Humans and pets share life-changing relationships. By that, we mean that while we change their lives, they impact our lives as well.
Joshua Marnio is a veteran who severed in southwest Bagdad, Iraq. In one of the missions, there was an explosion ten feet away that left him with brain injury.
Later he was relocated back to the US, and then the traumatic experiences from Iraq started to sink in. He developed a post-traumatic stress disorder “a lot of us come home without realizing that we bring the war home with us”.
Marnio said that no one could understand how he felt, which made him feel isolated and depressed, “In a lot of cases having an invisible wound that nobody can see, you’re just not believed.”
The veteran felt that he couldn’t handle all the hardships he had been through. Then one day, he decided to leave a note and end his life. He typed the suicide note and went outside the base building to smoke his last cigarette, and then he heard a little meow. He saw a black and white cat who changed his life, Scout.
He approached Marnio for started rubbing up against his leg and asked to be petted, then, “I stopped thinking about all my problems and started to think about all his problems, what I could do to help him?”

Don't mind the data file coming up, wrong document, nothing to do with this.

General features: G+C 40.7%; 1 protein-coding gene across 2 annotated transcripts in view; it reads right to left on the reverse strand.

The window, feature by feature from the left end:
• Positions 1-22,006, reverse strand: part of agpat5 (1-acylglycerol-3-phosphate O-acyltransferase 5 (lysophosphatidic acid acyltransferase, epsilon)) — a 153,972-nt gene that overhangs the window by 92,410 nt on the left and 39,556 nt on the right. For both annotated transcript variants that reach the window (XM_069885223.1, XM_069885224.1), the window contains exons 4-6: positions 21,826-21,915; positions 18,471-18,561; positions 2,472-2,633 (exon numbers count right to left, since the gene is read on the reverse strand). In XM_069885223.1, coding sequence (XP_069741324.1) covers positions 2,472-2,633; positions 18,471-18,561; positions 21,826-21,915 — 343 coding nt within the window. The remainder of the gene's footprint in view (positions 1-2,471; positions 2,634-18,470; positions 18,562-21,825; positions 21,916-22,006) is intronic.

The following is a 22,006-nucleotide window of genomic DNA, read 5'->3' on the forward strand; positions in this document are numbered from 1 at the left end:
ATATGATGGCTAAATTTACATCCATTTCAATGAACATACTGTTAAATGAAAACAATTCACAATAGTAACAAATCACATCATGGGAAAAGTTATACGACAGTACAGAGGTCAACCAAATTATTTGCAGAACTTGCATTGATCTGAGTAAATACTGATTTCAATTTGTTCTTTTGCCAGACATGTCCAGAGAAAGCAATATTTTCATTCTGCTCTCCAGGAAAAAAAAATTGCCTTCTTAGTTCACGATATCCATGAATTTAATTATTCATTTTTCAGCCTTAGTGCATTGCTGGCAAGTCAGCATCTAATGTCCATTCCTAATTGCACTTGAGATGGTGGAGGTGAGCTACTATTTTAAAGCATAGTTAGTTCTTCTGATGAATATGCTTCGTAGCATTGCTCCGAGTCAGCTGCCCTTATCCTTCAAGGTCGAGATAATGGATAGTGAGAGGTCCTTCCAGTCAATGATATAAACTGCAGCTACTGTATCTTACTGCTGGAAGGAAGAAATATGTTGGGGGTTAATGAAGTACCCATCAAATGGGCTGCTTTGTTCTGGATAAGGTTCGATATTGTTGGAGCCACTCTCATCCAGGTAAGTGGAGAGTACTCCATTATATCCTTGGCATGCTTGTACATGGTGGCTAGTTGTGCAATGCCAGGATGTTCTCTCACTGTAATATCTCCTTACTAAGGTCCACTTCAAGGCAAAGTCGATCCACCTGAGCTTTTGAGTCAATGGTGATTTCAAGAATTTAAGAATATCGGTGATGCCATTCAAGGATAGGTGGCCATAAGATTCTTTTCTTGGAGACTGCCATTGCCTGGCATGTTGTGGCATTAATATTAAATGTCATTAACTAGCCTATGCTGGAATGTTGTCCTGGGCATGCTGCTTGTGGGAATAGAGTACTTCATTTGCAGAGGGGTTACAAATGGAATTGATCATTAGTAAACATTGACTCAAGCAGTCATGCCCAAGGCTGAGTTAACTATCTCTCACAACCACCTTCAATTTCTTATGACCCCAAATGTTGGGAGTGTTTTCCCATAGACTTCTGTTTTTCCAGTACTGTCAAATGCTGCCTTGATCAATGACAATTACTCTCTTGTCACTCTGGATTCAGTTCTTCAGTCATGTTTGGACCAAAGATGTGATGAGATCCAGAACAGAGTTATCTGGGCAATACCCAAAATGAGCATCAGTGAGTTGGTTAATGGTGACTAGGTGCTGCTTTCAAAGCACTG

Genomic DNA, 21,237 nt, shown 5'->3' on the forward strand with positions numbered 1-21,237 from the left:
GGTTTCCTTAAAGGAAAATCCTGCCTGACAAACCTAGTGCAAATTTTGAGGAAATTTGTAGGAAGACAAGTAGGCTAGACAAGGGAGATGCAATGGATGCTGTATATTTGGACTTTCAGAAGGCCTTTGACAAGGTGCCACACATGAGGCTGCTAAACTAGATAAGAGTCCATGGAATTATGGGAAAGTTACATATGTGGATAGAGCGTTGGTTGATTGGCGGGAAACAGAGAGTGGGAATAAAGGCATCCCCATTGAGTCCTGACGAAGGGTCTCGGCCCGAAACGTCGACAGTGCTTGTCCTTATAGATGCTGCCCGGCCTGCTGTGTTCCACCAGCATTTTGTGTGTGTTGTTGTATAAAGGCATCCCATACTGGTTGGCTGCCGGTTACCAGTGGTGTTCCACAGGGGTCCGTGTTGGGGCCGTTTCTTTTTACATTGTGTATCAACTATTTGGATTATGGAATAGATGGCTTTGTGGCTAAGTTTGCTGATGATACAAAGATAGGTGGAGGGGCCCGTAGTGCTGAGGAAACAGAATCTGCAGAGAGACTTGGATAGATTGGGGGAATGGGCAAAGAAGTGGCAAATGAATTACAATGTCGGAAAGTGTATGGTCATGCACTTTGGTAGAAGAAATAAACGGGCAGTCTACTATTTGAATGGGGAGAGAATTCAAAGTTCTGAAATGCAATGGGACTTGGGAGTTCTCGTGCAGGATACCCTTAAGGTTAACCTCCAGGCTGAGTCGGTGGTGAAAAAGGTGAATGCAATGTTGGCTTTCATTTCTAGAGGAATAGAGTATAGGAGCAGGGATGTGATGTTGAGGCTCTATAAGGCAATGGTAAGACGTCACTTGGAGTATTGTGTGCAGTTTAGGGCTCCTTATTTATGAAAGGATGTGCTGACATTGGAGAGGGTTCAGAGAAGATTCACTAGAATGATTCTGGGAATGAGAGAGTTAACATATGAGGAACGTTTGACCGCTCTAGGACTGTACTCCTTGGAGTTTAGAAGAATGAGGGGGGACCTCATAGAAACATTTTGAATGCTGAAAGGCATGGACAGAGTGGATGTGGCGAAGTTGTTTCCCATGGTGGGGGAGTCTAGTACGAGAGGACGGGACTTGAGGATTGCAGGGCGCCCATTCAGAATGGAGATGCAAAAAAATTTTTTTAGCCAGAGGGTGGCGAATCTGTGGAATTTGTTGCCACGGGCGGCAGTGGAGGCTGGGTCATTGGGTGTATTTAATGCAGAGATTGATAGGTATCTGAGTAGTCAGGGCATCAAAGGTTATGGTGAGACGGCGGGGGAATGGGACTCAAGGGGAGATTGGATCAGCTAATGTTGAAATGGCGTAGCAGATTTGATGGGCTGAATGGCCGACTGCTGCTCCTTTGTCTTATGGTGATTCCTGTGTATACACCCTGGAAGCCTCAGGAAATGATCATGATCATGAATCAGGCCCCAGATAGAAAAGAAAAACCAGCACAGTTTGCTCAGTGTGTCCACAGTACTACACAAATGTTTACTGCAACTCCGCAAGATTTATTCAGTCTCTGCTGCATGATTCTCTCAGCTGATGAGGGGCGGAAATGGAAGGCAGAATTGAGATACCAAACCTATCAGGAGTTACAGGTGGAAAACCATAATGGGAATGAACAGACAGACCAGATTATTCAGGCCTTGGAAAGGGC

Here’s the unforgettable story:
The feline was at the right and at the right time. He appeared as something affectionate that gave him a reason to keep holding on, something to look forward too everyday. He saved the veteran’s life.
After his discharge, he moved back home to his girlfriend in Pitsburg where they already had three cats and now they are a ”big happy family”. He took Scout with him and a year later the couple got married. He made him want to better himself, he started to go out on his bike, eating healthy and stop smoking.
He went back to school and started to work in consulting and rehabilitating other veterans. Today he’s “serving at a different uniform”.
It’s incredible what magnificent impact animals have on us.